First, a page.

Go East, Big Bank

Wells Fargo’s move leaves empty office space all over downtown Minneapolis.

Go East, Big Bank

Downtown Minneapolis boosters cheered construction of two new office towers near U.S. Bank Stadium. San Francisco-based Wells Fargo & Co., which owns both, finished moving 5,000 employees into 1.1 million square feet of office space there in September. Wells Fargo spokesman John Hobot declines comment on lease specifics, but says that the bank relocated downtown Minneapolis staffers from “49 different floors in nine different buildings.”

But the move leaves some big holes elsewhere in downtown. The two largest chunks were Baker Center, where Wells Fargo leased about 450,000 square feet, and Northstar Center, where it leased approximately 520,000 square feet. Wells Fargo’s exit from those properties is driving major overhauls to both.

At Baker Center, the challenge is how to make its four aging office buildings inviting to other companies. Reed Christianson, a principal with the Minneapolis office of commercial real estate firm Transwestern, says that plans call for creating an “art deco hotel feel” for the new entrance and lobby at Eighth and Marquette. “There’s a lot of tenant demand for the North Loop,” says Christianson. “We’re trying to create that same type of product in the middle of downtown.”

Will the new Baker be hip enough? No leases had been signed as Twin Cities Business went to press. Christianson declines comment on the update’s cost; media reports put it at $20 million. The facelift will be finished next spring.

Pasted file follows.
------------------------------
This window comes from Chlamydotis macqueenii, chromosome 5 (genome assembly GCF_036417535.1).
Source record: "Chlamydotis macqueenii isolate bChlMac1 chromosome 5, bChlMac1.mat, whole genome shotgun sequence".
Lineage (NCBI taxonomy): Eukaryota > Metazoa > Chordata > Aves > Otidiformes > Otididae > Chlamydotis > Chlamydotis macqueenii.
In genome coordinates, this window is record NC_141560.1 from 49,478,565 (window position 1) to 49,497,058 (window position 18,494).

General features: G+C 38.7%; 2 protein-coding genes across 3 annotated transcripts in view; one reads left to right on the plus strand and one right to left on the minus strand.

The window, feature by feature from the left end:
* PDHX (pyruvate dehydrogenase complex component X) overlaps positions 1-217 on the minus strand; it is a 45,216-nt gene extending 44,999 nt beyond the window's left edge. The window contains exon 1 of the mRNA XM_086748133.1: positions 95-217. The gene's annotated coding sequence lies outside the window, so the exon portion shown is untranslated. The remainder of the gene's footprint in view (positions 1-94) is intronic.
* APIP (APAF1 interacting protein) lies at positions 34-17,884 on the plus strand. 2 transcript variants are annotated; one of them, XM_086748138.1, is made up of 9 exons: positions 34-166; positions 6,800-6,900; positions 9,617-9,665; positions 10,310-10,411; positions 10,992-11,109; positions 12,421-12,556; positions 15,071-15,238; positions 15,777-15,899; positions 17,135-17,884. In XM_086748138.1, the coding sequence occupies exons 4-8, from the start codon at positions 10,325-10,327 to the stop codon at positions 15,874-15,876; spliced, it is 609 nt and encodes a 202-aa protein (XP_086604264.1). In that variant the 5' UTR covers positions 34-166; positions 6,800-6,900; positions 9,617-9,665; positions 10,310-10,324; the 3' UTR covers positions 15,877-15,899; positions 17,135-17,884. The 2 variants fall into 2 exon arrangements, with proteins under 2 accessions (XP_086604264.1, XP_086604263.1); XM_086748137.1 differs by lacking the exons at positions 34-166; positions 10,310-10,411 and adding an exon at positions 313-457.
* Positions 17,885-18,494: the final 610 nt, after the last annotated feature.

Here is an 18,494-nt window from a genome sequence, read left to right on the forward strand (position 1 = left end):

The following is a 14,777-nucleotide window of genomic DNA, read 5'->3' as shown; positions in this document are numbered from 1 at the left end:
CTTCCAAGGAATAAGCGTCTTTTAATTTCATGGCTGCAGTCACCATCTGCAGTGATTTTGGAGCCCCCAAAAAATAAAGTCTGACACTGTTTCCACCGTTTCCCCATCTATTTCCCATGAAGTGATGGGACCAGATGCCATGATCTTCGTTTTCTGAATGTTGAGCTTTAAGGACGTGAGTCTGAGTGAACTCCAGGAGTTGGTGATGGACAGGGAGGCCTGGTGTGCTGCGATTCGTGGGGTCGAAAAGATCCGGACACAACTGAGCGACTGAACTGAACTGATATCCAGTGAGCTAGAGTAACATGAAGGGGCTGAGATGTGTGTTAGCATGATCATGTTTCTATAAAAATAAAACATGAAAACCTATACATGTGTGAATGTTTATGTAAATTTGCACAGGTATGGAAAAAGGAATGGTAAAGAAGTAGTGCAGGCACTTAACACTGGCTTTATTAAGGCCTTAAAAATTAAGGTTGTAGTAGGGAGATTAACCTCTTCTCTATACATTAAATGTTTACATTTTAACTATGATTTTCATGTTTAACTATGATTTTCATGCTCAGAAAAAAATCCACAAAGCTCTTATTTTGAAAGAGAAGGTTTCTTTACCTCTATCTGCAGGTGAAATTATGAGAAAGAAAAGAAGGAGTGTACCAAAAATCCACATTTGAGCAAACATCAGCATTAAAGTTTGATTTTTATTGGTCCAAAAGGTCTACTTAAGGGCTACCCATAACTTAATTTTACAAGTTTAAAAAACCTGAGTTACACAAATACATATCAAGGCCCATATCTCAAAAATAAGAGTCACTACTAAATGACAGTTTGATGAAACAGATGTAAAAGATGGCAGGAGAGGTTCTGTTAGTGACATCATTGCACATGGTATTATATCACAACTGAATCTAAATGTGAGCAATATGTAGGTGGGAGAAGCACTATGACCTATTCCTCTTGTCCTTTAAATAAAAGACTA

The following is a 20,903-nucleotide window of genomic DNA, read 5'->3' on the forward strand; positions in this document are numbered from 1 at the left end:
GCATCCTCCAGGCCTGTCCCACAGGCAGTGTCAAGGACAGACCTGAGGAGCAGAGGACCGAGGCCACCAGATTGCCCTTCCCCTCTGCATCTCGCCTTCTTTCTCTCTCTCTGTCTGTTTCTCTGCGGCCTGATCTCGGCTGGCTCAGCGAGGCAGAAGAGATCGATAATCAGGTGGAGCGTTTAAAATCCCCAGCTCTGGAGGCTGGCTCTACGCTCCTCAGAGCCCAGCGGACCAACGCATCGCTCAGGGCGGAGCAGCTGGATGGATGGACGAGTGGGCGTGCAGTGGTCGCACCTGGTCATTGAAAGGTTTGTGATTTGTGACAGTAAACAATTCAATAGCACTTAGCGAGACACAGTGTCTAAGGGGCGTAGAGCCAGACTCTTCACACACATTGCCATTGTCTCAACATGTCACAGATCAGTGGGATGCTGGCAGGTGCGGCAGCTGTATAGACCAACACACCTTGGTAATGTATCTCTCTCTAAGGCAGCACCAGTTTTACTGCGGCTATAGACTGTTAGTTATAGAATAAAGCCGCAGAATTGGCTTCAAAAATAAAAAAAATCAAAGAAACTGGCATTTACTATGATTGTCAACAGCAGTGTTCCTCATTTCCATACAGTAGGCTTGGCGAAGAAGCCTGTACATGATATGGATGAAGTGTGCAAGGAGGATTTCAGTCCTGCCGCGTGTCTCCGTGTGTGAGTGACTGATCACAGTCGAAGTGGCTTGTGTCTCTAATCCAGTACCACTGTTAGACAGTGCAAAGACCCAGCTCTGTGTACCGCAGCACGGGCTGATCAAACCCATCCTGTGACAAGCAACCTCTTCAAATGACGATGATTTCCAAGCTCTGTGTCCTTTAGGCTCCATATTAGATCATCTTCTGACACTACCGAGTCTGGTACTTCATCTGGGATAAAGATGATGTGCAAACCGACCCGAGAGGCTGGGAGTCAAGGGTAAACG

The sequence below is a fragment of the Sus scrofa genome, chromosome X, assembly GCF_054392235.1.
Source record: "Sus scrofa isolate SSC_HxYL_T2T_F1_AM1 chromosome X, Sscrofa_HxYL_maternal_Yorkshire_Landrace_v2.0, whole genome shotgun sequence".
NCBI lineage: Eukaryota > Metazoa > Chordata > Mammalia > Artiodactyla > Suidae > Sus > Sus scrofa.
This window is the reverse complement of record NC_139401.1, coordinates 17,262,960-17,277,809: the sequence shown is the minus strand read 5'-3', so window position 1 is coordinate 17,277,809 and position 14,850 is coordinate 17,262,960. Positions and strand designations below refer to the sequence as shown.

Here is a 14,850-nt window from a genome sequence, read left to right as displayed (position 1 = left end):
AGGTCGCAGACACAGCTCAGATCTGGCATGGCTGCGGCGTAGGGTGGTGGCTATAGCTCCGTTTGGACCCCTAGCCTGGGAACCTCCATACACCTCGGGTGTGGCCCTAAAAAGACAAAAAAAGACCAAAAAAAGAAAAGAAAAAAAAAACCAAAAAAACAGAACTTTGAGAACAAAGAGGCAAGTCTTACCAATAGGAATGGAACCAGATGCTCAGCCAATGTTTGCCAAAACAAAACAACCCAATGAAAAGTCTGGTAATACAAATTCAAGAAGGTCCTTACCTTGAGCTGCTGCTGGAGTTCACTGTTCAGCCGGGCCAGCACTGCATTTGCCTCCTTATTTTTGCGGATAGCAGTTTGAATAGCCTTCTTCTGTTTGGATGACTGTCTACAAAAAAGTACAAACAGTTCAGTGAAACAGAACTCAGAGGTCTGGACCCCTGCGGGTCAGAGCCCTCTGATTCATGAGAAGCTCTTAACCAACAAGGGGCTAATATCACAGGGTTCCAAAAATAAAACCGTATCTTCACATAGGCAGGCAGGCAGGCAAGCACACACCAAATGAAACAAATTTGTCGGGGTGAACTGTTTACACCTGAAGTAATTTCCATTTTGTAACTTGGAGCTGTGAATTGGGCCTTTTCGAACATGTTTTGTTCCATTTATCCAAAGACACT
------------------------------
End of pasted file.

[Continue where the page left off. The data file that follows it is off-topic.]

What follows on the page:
Plans at Northstar Center are not as far along. The California-based owners of the two-tower complex floated plans last spring for converting Northstar East into 266 apartments. But there’s been no update as Northstar East is being shopped to developers or investment groups interested in tackling the conversion. (Northstar West would remain office space.)

Wells Fargo has 20,000 employees in Minnesota; 7,000 of those are in downtown Minneapolis. The bank did not add any jobs as part of its real estate shuffle. Despite the move, Hobot says Wells continues to use nine downtown buildings.


While it will clearly take time to fill the empty space, some market watchers are encouraged. “I admire the fact that owners are trying to be creative about bringing more natural light into the space,” says veteran real estate broker Jim Vos, principal with the Minneapolis office of Cresa. Baker Center has a notable history: It was once home to Cargill Inc.

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